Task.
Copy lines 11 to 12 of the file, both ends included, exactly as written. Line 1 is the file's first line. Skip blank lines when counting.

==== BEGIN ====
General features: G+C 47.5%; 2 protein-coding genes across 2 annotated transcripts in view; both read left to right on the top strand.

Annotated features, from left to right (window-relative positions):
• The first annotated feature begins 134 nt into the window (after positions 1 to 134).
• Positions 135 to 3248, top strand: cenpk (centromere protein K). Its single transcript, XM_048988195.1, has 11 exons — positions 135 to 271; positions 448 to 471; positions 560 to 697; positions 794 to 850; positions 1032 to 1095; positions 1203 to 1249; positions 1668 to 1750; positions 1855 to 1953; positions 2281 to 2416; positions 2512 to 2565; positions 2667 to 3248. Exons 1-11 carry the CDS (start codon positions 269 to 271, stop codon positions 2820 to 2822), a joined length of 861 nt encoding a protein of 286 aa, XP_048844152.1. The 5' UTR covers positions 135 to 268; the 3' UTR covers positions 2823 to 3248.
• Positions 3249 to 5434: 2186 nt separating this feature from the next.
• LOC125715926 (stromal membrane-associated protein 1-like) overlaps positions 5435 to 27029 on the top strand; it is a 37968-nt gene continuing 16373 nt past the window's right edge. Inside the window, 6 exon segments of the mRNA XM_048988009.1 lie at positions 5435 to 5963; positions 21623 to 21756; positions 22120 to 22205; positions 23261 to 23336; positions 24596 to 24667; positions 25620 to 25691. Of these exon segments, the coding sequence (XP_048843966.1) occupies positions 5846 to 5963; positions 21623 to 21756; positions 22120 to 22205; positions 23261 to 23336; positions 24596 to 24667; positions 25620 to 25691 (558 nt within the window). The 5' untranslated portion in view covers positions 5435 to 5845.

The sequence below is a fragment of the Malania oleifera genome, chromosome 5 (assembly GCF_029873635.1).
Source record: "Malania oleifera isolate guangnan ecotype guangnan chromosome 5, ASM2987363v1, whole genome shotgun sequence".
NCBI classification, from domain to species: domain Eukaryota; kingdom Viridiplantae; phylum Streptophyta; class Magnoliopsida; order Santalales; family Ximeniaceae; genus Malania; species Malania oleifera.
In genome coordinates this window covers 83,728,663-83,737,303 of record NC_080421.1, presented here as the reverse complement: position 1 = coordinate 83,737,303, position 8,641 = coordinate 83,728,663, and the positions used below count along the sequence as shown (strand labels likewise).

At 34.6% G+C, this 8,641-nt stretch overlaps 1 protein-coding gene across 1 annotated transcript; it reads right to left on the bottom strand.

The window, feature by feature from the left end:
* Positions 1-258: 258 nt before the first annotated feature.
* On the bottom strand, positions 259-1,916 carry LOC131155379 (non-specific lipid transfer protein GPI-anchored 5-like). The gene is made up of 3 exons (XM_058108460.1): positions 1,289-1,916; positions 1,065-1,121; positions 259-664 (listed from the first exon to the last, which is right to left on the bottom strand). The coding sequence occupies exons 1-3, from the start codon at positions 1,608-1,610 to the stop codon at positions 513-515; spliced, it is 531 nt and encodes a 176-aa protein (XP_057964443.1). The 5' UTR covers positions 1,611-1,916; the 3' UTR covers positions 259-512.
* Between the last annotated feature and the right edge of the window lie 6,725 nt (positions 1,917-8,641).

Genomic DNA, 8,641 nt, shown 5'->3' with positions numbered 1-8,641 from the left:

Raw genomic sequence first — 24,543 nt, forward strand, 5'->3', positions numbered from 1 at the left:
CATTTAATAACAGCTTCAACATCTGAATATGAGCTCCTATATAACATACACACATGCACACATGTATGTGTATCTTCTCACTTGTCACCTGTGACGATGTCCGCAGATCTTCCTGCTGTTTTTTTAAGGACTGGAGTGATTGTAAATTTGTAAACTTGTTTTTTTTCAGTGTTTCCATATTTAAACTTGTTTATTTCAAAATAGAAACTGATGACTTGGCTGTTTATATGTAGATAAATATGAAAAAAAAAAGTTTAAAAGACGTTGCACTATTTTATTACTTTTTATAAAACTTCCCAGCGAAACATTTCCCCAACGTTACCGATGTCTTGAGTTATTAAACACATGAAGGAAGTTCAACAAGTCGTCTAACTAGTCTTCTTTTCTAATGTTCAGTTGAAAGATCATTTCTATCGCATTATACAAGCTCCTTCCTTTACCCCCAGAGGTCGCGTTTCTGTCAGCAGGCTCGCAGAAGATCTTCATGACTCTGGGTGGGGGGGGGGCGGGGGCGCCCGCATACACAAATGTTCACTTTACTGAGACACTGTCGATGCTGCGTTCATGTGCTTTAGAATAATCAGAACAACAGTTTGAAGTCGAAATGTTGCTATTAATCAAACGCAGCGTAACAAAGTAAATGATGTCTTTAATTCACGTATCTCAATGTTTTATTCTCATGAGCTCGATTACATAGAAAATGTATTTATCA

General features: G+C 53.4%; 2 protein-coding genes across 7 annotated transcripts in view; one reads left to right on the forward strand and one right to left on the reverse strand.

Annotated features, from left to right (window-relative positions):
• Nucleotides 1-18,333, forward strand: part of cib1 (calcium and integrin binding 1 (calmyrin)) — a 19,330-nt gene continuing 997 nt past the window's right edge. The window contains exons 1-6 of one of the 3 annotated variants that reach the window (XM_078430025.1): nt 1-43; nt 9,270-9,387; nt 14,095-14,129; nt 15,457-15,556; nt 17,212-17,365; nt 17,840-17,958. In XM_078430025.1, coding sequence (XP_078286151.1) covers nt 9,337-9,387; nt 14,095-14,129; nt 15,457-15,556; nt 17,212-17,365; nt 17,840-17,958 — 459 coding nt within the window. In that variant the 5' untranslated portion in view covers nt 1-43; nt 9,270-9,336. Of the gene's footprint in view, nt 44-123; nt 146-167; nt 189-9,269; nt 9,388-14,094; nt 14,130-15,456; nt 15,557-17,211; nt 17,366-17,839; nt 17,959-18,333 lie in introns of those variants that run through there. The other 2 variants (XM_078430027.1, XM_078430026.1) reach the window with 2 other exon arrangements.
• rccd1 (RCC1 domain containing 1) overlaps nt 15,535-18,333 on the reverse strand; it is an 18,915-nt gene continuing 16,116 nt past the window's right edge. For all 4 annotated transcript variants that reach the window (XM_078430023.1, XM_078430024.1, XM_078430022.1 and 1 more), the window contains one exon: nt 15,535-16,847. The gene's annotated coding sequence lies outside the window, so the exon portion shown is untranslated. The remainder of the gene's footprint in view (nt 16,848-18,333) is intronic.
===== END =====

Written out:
At 34.6% G+C, this 8,641-nt stretch overlaps 1 protein-coding gene across 1 annotated transcript; it reads right to left on the bottom strand.

The window, feature by feature from the left end: